Sunday, June 14, 2009


Hi thr,
Considering I am now 19 years old--not exactly , records indicate there are a little over 147 days in my account over and above the 228 months that I lay claim on in my opening phrase, but then thats just a technical detail not really relevant to the matter at hand except as menial fillers who will from now on traverse the time axis ,bamboozling readers with their irreverent irrelevance and force them to wonder why in the first place they were put where they currently reside and why doesnt the writer get on with whatever he was getting on with at the time of writing besides guzzling beer at one o clock in the afternoon.
The length of the opening sentence, I am told on good authority, can be compared to the writer's random walk index. Which deserves another definition. Consider a writer's imagination ,and a well endowed writer at that, as a Vietnamese mine field, muddy, wet and full of randomly placed ,what else, mines amidst dense jungles and rice fields. What separates a good writer from a drunk sleeping on the bank of a murmuring brook is how easily can he flit from one mine to another blowing himselves up in the process several times over with ideas that he had buried in his mind during some highly interesting episodes from his life: the time he kissed his girlfriend for the first time[ by a glaring ommission of length scale consideration, his lips ended up on her midriff but then they werent really made for each other], the time he was buried in the sand at the beach by his friends and left there till he was light golden brown at which point they very thoughtfully turned him over etc etc. u get my drift ,right? Now these are what are classically known as inspirations and go a long way[213 pages in his latest novel to be exact] in filling inconsequential details about the Countess de la Roche and the dark brooding General Augustus or the escapades of idiosyncratic spies who like to eat bananas or cut hair to apply their minds to the case[cutting hair,especially ones own ,i s a mildly therapeutic activity and goes a long way in saving your monthly bills for the purpose in case u wish to know]. Now ideas are all very good but I daresay ,coherence in dictation is also a very important if not essential weapon in a writer's repertoire. And that, I am told but on shady authority this time, can be directly mapped to the phenomenon of the bombed writer's return to the same spot where he started after 'x' number of flits from his initial blow up, only to be surprised " Hey i was here before, let me pick it up from where I left." This maintains what snobbish writer refer to as the "flow" of the story. The current author however is one of the new schools' who would rather be caught pants down in the Buckingham palace while having tea and scones with the Queen than consign his obnoxioulsy random ideas to the burning fires of this "flow".At the same time, as general trend shows that people, though opening up rapidly to new and queerer forms of mass communication are still not that comfortable with the literary equivalent of a hotch-potch,( it is time that I found my final flit back to where I started.The random walk index [RWI if you are into TLAs ] is just what you presume it would be, if what you are presuming is what i presume you are presuming and not something else. It is the number of ideas, landmines if you will ,that the author [or A is you are the sort of weird nutcracker who likes OLAs ref: TLAs] finds blown in his face before reaching back to his original mine, given that his flit from one to another is completely random. This is a very important parameter ,among 113 others, that a publishing house measures while considering a new manuscript that some school teacher wrote in her past time when she should have been teaching kids. Current records indicate Douglas Adams was the undisputed champion in this,having once managed to get stuck in an infinitely long infinite loop that is infinitely challenging to pull off and infinitely complex to create not to mention infinitely impossible to keep the reader going on for an ,you said it, infinite amount of time not forgetting the fact that he/she has a finite time at his/her hands. I mean , you absolutely have to be up to filling up pages no matter how flimsy or strong your initial plot is.Look at Ayn Rand. The fountainhead is like the Seinfeld of literature.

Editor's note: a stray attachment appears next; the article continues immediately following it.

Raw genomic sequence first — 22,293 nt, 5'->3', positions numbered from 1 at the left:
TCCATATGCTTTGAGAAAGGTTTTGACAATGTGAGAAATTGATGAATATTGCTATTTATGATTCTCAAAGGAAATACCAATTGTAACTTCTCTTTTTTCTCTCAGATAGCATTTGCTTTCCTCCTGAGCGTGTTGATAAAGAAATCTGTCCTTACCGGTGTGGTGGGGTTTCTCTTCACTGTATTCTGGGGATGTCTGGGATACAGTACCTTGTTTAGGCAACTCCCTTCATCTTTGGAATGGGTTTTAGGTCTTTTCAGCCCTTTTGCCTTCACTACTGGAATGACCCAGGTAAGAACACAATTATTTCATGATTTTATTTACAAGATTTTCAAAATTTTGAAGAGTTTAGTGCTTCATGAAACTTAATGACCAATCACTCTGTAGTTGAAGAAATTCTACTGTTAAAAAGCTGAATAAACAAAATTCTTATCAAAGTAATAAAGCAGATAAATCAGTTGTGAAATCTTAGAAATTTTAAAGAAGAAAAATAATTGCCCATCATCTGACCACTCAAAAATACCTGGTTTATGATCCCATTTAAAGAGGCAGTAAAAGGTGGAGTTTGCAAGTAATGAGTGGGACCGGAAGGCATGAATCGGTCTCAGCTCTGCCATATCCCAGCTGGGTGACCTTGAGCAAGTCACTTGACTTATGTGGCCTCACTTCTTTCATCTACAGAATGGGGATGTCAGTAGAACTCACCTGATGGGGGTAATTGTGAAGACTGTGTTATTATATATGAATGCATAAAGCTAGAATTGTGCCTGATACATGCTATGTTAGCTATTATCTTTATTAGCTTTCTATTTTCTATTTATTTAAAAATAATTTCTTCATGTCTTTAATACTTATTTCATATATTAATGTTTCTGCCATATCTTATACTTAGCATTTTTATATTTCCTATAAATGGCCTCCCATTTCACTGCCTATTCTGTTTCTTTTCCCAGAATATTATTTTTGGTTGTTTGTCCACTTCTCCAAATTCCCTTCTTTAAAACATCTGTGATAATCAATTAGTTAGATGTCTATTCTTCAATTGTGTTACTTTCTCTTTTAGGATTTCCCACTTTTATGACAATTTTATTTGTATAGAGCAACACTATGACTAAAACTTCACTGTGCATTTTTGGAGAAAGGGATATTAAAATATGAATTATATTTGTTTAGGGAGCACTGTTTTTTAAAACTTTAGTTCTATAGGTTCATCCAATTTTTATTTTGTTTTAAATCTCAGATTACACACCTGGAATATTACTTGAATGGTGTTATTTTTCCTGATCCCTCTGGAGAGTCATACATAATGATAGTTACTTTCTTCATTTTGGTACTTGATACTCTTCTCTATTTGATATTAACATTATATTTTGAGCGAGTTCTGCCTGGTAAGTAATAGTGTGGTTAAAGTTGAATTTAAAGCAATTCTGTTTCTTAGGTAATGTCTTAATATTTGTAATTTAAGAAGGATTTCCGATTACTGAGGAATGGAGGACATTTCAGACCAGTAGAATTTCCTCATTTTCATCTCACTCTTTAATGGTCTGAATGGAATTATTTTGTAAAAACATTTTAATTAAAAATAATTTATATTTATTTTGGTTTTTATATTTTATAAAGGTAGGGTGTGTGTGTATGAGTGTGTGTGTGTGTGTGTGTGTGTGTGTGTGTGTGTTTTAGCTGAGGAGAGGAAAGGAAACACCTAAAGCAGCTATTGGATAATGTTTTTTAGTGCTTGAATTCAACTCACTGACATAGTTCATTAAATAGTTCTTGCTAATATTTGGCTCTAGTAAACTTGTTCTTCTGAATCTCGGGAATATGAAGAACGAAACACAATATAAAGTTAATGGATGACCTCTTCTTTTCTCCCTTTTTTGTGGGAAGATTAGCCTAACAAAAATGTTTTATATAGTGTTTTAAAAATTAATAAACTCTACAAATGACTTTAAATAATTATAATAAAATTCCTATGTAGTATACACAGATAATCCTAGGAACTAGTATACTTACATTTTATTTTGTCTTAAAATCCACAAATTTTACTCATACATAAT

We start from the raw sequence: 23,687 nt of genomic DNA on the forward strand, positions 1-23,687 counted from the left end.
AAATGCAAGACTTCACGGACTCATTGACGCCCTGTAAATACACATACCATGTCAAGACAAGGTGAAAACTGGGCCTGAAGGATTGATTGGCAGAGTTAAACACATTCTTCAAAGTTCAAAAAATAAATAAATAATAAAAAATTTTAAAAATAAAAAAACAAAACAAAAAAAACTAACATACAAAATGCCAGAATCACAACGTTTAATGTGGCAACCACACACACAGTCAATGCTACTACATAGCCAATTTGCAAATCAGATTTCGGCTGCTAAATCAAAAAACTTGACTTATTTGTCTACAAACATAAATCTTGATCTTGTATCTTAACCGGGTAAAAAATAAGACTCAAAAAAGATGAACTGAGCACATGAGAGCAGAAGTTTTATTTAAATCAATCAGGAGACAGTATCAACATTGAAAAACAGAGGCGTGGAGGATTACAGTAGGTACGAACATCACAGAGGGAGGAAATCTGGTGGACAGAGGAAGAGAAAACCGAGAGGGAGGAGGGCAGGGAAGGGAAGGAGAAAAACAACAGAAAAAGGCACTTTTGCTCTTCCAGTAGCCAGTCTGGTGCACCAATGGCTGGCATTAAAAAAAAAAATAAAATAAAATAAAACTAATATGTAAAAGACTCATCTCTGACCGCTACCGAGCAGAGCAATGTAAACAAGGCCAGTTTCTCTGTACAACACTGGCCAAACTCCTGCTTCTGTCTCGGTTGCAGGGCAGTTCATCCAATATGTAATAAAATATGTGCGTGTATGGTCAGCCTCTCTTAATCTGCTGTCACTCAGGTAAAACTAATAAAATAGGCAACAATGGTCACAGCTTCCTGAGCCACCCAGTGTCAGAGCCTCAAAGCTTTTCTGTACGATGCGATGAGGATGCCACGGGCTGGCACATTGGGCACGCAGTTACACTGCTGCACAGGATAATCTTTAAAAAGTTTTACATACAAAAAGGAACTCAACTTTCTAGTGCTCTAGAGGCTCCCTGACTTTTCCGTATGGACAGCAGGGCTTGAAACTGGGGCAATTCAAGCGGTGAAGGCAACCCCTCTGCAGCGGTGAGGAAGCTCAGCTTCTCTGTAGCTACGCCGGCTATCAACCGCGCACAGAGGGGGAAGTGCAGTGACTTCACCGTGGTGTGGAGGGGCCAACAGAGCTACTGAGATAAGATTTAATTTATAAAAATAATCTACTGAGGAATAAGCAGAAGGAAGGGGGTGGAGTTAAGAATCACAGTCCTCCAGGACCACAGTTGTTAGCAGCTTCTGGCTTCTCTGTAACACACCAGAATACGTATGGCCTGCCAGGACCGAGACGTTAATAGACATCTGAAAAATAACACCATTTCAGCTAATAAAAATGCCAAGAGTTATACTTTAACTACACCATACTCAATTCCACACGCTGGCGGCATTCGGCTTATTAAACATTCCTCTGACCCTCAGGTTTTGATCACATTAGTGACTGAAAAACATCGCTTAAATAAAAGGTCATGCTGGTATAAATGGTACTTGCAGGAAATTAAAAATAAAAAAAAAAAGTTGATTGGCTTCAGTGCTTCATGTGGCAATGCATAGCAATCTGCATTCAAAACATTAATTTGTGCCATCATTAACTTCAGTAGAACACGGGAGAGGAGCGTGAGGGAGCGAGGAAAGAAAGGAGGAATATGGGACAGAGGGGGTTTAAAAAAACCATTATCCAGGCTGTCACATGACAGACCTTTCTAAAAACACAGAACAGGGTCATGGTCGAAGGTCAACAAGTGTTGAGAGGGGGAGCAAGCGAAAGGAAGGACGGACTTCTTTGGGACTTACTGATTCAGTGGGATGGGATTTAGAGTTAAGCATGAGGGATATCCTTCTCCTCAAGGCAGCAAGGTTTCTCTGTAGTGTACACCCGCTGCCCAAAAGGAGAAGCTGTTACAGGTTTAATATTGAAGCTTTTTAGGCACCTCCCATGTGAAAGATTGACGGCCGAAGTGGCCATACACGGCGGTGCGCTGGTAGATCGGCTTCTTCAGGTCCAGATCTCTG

I am tired.
Signing off
P.S. If you aere wondering about the topic of the blog it had something to do with the categories of smile.. Am not too far from the topic now am I?

1 comment:

utkarsh said...

"I am tired" you say. Well I was pretty tired by the time I read the first line :) and by the way what is an infinitely long infinite loop? Is there one which is finitely long as well?